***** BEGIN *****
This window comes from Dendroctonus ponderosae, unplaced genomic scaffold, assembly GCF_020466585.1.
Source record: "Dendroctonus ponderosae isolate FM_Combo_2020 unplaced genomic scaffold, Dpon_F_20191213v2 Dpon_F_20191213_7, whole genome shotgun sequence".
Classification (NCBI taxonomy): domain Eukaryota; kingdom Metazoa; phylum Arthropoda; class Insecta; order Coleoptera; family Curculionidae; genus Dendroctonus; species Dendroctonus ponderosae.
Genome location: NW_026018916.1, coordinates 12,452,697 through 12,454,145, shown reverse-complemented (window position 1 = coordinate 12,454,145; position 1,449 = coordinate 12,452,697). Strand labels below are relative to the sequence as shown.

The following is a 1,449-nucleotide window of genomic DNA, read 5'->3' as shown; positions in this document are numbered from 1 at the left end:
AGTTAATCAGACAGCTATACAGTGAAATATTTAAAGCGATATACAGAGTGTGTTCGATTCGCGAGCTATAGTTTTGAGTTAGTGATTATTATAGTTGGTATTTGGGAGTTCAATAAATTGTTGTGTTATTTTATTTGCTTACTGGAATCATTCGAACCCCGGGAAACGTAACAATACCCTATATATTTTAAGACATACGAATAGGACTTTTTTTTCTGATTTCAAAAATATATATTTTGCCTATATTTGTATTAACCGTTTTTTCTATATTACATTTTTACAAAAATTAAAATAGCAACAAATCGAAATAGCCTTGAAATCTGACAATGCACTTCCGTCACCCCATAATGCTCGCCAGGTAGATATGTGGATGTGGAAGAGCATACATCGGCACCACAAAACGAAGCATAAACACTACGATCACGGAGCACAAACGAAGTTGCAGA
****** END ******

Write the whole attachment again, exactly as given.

This window comes from Dendroctonus ponderosae, unplaced genomic scaffold, assembly GCF_020466585.1.
Source record: "Dendroctonus ponderosae isolate FM_Combo_2020 unplaced genomic scaffold, Dpon_F_20191213v2 Dpon_F_20191213_7, whole genome shotgun sequence".
Classification (NCBI taxonomy): domain Eukaryota; kingdom Metazoa; phylum Arthropoda; class Insecta; order Coleoptera; family Curculionidae; genus Dendroctonus; species Dendroctonus ponderosae.
Genome location: NW_026018916.1, coordinates 12,452,697 through 12,454,145, shown reverse-complemented (window position 1 = coordinate 12,454,145; position 1,449 = coordinate 12,452,697). Strand labels below are relative to the sequence as shown.

The following is a 1,449-nucleotide window of genomic DNA, read 5'->3' as shown; positions in this document are numbered from 1 at the left end:
AGTTAATCAGACAGCTATACAGTGAAATATTTAAAGCGATATACAGAGTGTGTTCGATTCGCGAGCTATAGTTTTGAGTTAGTGATTATTATAGTTGGTATTTGGGAGTTCAATAAATTGTTGTGTTATTTTATTTGCTTACTGGAATCATTCGAACCCCGGGAAACGTAACAATACCCTATATATTTTAAGACATACGAATAGGACTTTTTTTTCTGATTTCAAAAATATATATTTTGCCTATATTTGTATTAACCGTTTTTTCTATATTACATTTTTACAAAAATTAAAATAGCAACAAATCGAAATAGCCTTGAAATCTGACAATGCACTTCCGTCACCCCATAATGCTCGCCAGGTAGATATGTGGATGTGGAAGAGCATACATCGGCACCACAAAACGAAGCATAAACACTACGATCACGGAGCACAAACGAAGTTGCAGA